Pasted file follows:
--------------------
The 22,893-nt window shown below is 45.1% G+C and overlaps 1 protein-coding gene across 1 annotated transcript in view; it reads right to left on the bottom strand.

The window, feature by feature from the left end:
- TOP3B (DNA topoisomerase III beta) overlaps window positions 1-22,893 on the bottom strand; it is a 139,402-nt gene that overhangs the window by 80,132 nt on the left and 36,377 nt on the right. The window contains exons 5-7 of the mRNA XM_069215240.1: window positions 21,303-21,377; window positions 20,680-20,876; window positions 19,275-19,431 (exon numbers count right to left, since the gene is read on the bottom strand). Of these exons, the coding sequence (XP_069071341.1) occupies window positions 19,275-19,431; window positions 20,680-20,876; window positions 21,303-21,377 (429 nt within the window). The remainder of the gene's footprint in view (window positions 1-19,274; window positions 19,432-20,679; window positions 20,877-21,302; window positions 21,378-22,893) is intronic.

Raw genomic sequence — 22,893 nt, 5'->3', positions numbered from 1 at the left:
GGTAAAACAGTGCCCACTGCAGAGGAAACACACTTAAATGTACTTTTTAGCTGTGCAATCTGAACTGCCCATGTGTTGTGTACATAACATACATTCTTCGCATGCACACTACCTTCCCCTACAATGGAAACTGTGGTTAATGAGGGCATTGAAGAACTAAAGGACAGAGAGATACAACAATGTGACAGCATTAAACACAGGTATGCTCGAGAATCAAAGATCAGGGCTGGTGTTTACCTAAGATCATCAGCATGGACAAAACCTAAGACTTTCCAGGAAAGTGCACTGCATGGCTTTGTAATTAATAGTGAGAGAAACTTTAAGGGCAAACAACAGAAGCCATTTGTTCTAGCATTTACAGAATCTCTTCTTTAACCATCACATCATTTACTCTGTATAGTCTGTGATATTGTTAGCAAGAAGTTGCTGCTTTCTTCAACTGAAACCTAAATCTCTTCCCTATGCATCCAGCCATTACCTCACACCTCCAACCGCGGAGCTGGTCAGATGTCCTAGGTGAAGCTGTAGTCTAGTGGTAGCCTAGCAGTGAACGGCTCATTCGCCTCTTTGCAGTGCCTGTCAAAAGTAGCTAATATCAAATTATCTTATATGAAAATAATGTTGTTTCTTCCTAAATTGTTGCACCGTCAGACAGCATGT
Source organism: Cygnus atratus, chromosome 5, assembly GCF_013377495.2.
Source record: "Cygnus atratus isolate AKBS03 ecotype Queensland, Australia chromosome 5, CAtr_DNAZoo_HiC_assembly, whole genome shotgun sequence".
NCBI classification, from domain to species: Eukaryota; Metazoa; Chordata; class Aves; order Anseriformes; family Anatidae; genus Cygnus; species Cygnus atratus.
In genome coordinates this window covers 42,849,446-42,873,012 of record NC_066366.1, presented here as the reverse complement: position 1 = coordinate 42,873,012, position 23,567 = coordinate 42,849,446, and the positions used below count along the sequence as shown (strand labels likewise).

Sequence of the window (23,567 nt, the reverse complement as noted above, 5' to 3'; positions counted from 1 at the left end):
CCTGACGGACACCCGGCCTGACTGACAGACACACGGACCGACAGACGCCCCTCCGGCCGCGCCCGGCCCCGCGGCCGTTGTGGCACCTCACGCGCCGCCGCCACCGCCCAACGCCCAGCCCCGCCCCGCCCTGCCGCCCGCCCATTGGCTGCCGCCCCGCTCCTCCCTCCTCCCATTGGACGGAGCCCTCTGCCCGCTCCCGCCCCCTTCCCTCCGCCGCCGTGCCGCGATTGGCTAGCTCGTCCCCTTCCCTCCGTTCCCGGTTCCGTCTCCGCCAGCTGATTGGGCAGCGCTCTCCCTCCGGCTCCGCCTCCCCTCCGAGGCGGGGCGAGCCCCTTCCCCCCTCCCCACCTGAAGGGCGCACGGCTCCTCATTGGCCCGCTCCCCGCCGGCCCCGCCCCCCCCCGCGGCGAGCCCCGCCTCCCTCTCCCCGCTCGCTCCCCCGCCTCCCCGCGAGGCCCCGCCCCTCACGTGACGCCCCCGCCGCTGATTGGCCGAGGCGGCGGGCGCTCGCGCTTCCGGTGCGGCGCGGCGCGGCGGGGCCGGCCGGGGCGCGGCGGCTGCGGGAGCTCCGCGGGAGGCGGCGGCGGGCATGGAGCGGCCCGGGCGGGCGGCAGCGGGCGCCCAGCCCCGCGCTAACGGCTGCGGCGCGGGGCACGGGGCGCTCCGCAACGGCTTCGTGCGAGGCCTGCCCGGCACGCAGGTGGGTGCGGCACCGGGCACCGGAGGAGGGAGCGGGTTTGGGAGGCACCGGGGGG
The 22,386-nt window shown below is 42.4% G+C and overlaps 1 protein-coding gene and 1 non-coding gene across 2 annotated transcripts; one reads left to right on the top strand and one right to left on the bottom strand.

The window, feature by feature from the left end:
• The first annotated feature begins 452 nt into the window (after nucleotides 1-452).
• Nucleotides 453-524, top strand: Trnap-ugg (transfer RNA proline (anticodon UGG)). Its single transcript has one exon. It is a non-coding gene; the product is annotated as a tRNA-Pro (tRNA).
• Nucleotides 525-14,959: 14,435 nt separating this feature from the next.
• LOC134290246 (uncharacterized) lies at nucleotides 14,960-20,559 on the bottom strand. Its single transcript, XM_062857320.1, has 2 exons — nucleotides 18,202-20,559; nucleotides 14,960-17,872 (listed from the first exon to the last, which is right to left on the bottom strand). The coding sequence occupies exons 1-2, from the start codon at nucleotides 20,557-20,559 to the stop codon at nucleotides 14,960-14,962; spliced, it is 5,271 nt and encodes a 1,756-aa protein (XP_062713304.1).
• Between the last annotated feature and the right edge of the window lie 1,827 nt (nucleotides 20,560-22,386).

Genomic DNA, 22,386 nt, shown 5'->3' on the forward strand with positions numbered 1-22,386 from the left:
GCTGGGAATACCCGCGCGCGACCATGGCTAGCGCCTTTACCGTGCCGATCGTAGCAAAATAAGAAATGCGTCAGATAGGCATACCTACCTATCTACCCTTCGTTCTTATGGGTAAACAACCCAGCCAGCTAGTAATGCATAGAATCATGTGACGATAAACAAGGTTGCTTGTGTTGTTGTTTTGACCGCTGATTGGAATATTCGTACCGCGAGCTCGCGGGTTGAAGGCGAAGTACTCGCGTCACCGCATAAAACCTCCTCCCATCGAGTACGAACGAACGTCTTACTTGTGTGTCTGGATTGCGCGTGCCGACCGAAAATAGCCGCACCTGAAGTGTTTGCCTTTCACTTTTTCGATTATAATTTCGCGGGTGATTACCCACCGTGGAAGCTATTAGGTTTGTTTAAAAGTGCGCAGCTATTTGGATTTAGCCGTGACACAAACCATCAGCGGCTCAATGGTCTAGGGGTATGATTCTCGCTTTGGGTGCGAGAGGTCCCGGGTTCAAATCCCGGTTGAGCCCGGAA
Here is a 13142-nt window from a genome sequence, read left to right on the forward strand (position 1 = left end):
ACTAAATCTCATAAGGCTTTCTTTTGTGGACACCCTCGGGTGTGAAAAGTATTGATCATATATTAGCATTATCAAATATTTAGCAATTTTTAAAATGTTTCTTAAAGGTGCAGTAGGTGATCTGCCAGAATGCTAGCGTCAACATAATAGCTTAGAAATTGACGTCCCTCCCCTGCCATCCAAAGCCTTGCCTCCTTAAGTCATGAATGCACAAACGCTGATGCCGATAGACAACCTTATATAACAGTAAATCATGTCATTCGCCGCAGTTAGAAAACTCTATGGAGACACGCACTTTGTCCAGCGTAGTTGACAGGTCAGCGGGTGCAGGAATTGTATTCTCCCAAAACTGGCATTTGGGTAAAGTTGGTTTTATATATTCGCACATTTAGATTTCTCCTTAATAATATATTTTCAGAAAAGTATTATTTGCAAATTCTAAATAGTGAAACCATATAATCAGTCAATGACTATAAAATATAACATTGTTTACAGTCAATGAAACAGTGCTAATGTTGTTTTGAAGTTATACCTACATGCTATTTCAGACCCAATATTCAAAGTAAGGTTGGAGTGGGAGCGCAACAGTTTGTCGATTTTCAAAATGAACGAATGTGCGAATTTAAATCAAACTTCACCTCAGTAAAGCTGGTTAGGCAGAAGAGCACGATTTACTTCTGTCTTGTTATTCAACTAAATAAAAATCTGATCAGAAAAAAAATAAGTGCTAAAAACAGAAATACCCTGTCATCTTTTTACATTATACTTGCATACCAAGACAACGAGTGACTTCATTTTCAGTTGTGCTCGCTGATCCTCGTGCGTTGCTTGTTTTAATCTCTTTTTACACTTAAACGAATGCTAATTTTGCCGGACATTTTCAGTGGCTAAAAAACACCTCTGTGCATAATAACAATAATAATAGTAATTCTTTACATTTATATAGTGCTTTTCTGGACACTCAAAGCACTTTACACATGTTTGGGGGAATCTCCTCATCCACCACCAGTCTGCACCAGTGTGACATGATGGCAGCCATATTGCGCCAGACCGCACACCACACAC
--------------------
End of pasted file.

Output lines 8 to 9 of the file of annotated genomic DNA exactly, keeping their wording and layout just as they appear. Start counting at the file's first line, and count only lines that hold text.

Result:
NCBI classification, from domain to species: Eukaryota; Metazoa; Chordata; class Aves; order Anseriformes; family Anatidae; genus Cygnus; species Cygnus atratus.
In genome coordinates this window covers 42,849,446-42,873,012 of record NC_066366.1, presented here as the reverse complement: position 1 = coordinate 42,873,012, position 23,567 = coordinate 42,849,446, and the positions used below count along the sequence as shown (strand labels likewise).